Do you or your children take the medicine Risperidone? It's sometimes called Risperdal. Ashley has been taking it for many, many years, and I believe it was first prescribed to help with what we viewed at the time as aggressive behaviors.
Risperidone is often prescribed to children diagnosed with Autism. Ashley is not diagnosed with Autism but many of the behaviors related to Deafblindness are very similar. Here is a better description from the National Institute of Health Risperidone is used to treat the symptoms of schizophrenia (a mental illness that causes disturbed or unusual thinking, loss of interest in life, and strong or inappropriate emotions) in adults and teenagers 13 years of age and older. It is also used to treat episodes of mania (frenzied, abnormally excited, or irritated mood) or mixed episodes (symptoms of mania and depression that happen together) in adults and in teenagers and children 10 years of age and older with bipolar disorder (manic depressive disorder; a disease that causes episodes of depression, episodes of mania, and other abnormal moods). Risperidone is also used to treat behavior problems such as aggression, self-injury, and sudden mood changes in teenagers and children 5-16 years of age who have autism (a condition that causes repetitive behavior, difficulty interacting with others, and problems with communication). Risperidone is in a class of medications called atypical antipsychotics. It works by changing the activity of certain natural substances in the brain.
And here is a list of some of the negative effects of Risperidone The most common adverse reactions observed in all clinical trials with RISPERDAL® occurring at a rate of at least 10% were somnolence, increased appetite, fatigue, rhinitis, upper respiratory tract infection, vomiting, coughing, urinary incontinence, increased saliva, constipation, fever, tremors, muscle stiffness, abdominal pain, anxiety, nausea, dizziness, dry mouth, rash, restlessness, and indigestion. Tardive Dyskinesia (TD) is a serious, sometimes permanent side effect reported with RISPERDAL and similar medications. TD includes uncontrollable movements of the face, tongue, and other parts of the body. The risk of developing TD and the chance that it will become permanent is thought to increase with the length of therapy and the overall dose taken by the patient. This condition can develop after a brief period of therapy at low doses, although this is much less common. There is no known treatment for TD, but it may go away partially or completely if therapy is stopped.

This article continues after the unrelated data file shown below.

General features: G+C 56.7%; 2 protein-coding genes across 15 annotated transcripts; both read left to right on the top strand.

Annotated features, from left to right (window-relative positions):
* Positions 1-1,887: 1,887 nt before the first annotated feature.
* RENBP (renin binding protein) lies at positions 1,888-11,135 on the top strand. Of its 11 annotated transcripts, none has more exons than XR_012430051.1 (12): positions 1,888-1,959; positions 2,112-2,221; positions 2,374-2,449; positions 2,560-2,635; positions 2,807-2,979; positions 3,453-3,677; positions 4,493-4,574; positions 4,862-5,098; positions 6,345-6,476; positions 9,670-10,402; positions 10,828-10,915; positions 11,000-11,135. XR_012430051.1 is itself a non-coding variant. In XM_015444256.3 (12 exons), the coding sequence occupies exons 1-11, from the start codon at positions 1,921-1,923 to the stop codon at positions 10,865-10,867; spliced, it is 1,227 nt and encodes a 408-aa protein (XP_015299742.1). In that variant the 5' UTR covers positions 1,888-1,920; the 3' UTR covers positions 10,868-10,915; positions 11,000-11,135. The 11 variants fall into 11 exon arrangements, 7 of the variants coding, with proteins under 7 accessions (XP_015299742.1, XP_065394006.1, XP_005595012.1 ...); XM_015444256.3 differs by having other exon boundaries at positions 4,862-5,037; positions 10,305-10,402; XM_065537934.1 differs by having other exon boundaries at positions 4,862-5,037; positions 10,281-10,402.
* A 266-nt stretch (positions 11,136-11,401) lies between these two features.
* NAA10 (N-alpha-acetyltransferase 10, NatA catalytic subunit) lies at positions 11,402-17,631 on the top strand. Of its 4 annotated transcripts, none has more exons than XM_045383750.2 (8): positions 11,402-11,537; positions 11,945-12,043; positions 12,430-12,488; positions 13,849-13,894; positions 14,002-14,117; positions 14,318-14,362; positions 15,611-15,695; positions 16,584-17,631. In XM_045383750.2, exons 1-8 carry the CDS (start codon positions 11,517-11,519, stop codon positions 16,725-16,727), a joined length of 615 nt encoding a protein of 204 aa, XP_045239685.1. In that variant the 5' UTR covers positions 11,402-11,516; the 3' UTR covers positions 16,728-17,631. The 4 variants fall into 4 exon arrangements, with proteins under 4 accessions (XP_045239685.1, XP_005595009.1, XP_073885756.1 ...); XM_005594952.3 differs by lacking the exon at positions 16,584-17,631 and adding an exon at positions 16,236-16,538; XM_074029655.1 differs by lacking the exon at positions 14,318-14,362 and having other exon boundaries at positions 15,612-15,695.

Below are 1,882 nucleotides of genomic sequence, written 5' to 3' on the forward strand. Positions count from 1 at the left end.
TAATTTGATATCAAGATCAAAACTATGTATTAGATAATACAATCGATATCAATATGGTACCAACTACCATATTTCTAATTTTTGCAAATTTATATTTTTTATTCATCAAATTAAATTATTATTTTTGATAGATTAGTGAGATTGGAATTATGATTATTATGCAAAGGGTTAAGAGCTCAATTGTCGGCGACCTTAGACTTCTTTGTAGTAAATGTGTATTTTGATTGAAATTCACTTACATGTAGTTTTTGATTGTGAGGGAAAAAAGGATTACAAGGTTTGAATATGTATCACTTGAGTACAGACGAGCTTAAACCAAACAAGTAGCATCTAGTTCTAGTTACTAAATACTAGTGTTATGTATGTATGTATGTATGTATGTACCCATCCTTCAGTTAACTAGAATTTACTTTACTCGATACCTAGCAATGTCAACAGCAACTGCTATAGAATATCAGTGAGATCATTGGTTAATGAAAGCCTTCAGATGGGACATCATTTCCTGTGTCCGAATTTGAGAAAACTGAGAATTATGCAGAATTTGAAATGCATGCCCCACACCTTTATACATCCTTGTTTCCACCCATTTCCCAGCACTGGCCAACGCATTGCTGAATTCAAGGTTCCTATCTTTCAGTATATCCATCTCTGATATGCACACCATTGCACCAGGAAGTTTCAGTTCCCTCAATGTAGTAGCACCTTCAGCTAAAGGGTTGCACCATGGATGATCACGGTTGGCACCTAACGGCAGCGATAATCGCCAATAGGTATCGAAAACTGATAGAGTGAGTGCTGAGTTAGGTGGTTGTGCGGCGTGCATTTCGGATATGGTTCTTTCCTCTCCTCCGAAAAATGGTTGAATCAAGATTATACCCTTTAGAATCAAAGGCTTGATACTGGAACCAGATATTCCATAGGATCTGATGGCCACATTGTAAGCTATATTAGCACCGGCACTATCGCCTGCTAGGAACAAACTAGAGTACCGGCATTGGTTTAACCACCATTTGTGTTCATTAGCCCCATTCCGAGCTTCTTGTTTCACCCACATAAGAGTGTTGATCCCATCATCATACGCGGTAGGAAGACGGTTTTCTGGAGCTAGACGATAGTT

Obviously this is a pretty powerful medication. What worries me is not the weight gain that Ashley experienced from taking Risperdal, or to some degree some of the other side effects such as urinary incontinence, and a general appearance of being 'foggy' most of the time. My biggest concern is the chance of Tardive Dyskinesia.
With ever increasing frequency this summer, I have noticed facial grimacing and other uncontrolled movements. Although Ashley is on a very low dose (.5 mg), she has been taking Risperdal for many years, and often the TD will appear after several years.
We don't see Ashley's neurologist again until early October, but I have made the decision to reduce her dose slowly. I'm just curious what other's experience with this drug might be.